Charles Chester KimbleOn 27 Feb 1836, he signed a document:

"Rec'd Gonzales 27th Feb. 1836 of Stephen Smith 52 lbs Coffee Being for the use of the men that has volunteered to go to Bexar to the Releaf of our Boys." G.C. Kim (signed).

An additional affidavit of 1837 verified the signature:

"This is to certify that the above is the signature of George C. Kimball he was in the habit of abbreviating his signature."

Signed by Jno. Fisher, William J. Fisher, Charles Mason and G.W. Bull in Houston 29 Apr 1837. Along with Capt. Albert Martin and John W. Smith, members of the Alamo garrison on leave in Gonzales, Lt. Kimble led the Gonzales Rangers to San Antonio de Bexar and through surrounding Mexican lines into the Alamo on 1 Mar 1836. Kimble County in southwest TX was named in honor of George Kimble's service to Texas. Charles Chester Kimble (b. 1834) (left) was two years old when his father departed Gonzales in relief of the besieged Alamo. Alamo widow and mother of six, Prudence Nash Kimble fled with George Jr. and the other children from Gonzales east to Louisiana in the Runaway Scrape. She returned to their devasted home in Gonzales in 1837. Kimble descendants say that Charles, who was six foot two inches tall and weighed over 200 pounds, closely resembled his father who was even larger in stature.  Sometime after 1847, Prudence Kimble married widower Claiborne West, a signer of the Texas Declaration of Independence.  They lived in GuadalupeCo in 1850 with assets of $3000 and nine slaves.  Prudence Nash Kimble West died abt 1861 after which Claiborne West married the widow of George W. Day, Florinda McCulloch Day.  West died in 1866.

From the Audited Claims Archives of the Republic of Texas is the following certificate:

THIS CERTIFICATE Entitles George C. Kimbell to pay from the date of the last payment made him to Sixth March 1836, as a Second Leiut in Captain --------------'s Company, (    ,) of Ranger [Regiment] Command by Major R.M. Williamson  He entered the service on the 24th of Feby 1836.  Charles Mason, Actg., Secretary of War.  Houston, Mar 29 1839C.J. Woodlief is the Attorney for Administrix Prudence Kimball.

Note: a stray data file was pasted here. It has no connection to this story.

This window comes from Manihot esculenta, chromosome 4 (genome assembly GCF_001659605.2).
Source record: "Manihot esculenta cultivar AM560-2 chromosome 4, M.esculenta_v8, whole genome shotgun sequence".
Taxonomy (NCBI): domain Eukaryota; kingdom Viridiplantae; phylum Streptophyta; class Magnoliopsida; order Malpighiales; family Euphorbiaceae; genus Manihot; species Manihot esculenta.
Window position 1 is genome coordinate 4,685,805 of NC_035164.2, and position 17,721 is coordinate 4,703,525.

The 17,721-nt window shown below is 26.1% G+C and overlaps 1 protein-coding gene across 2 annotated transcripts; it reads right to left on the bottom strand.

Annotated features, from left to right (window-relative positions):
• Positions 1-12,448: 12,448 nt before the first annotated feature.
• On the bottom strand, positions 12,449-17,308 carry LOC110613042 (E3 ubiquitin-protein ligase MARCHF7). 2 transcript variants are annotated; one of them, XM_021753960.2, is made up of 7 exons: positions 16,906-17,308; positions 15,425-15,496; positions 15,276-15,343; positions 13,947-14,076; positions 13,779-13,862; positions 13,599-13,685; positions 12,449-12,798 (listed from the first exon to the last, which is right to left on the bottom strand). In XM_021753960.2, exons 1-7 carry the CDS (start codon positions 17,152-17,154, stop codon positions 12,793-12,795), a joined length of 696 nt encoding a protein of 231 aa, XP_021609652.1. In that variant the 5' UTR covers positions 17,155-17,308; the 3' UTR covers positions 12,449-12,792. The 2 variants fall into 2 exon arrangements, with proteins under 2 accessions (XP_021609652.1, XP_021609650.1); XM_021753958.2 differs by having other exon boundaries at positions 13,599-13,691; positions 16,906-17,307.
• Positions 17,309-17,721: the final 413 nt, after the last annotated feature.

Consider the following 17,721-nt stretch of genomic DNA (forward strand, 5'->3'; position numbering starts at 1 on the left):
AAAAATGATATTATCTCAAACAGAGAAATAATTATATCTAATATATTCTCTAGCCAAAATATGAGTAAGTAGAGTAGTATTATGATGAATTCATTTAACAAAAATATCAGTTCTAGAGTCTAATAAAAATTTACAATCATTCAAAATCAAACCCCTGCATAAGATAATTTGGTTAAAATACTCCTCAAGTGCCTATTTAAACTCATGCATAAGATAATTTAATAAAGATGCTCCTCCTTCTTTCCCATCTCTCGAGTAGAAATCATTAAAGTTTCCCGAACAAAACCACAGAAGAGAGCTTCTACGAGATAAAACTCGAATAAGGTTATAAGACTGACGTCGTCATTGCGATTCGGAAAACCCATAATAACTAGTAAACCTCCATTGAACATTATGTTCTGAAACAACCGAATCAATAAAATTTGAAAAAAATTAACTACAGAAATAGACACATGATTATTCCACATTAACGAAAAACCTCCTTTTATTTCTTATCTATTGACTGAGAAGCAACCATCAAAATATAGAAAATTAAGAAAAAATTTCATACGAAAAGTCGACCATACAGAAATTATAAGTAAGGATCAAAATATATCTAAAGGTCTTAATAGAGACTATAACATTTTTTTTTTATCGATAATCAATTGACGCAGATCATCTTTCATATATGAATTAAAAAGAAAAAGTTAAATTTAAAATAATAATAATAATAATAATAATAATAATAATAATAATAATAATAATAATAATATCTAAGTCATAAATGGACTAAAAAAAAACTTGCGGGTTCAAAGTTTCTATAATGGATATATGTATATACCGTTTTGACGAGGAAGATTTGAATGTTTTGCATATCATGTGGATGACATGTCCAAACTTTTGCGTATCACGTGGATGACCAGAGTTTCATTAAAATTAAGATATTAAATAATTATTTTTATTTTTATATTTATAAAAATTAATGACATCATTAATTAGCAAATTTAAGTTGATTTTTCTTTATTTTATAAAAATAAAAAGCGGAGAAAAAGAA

The above is a printed certificate with the entries noted in bold italics.

Bounty and donation land grant records of Texas indicate that heirs of "George C. Kimbill" heirs received warrant 4480 for 1920 acres on 1 Dec 1838 for his service from 24 Feb to 6 Mar 1836 and having been killed in the Alamo. The land in KimbleCo was patented on 1 Jun 1846 (Pat 66 Vol. 2 Abst 375 GLO File Bexar Bty 191). Heirs of "George C. Kimbell" also received donation certificate 644 for 640 acres in KimbleCo which was patented 13 Jul 1846. (Pat 5 vol 2 abst 374 GLO file Bexar don 190).

William Phillip King, 16, born 8 Oct 1819, a resident of Gonzales and Private rifleman in the Gonzales Rangers. He was the son of John Gladden King (1790-1856) and Parmelia (Milly) Parchman who married abt 1818 in GilesCo, TN. John King received a league of land arriving on 15 May 1830 with a family of nine. His league was on the east bank of the Guadalupe River in GuadalupeCo northwest of Gonzales and southeast of Seguin. His neighbors were the Sowells on the northwest and Umphries Branch on the southeast. Col. John G. King contributed to the early Texas cattle industry and after the Alamo he moved the family to MontgomeryCo. He was a friend of local Indians in the area and highly regarded among particularly the Lipans and Tonkawas. John G. King is also listed in the Gonzales relief force in older records. Son William King is said to have joined the force so that his father could look after the family, some of which were ill, during the emergent crisis. According to Lord’s A Time To Stand, young William King approached the Gonzales relief force among which was his father John King as they passed by the King place north of Gonzales on the way to San Antonio. After some emotional discussion, father John agreed to allow son William to take his place in the force to which Capt. Kimble agreed. Father John King remained with the family on the homeplace. William King was the youngest member of the Alamo defenders. King County on the lower plains of west TX was named in his honor.

From the Audited Claims Archives of the Republic of Texas is the following certificate:

THIS CERTIFICATE Entitles John G. King to pay from the date of the last payment made him to Sixth March 1836, as a private in [Captain Lt. Kimble] Major Williamson's Command ['s Company,] (    ,) [Regiment] Ranging Service He entered the 24th of Feby 1836--J.W. Robinson has filed a power of attorney from J.G. King.  A. Sidney Johnston, Secretary of War.  Houston, Jany 15--1839.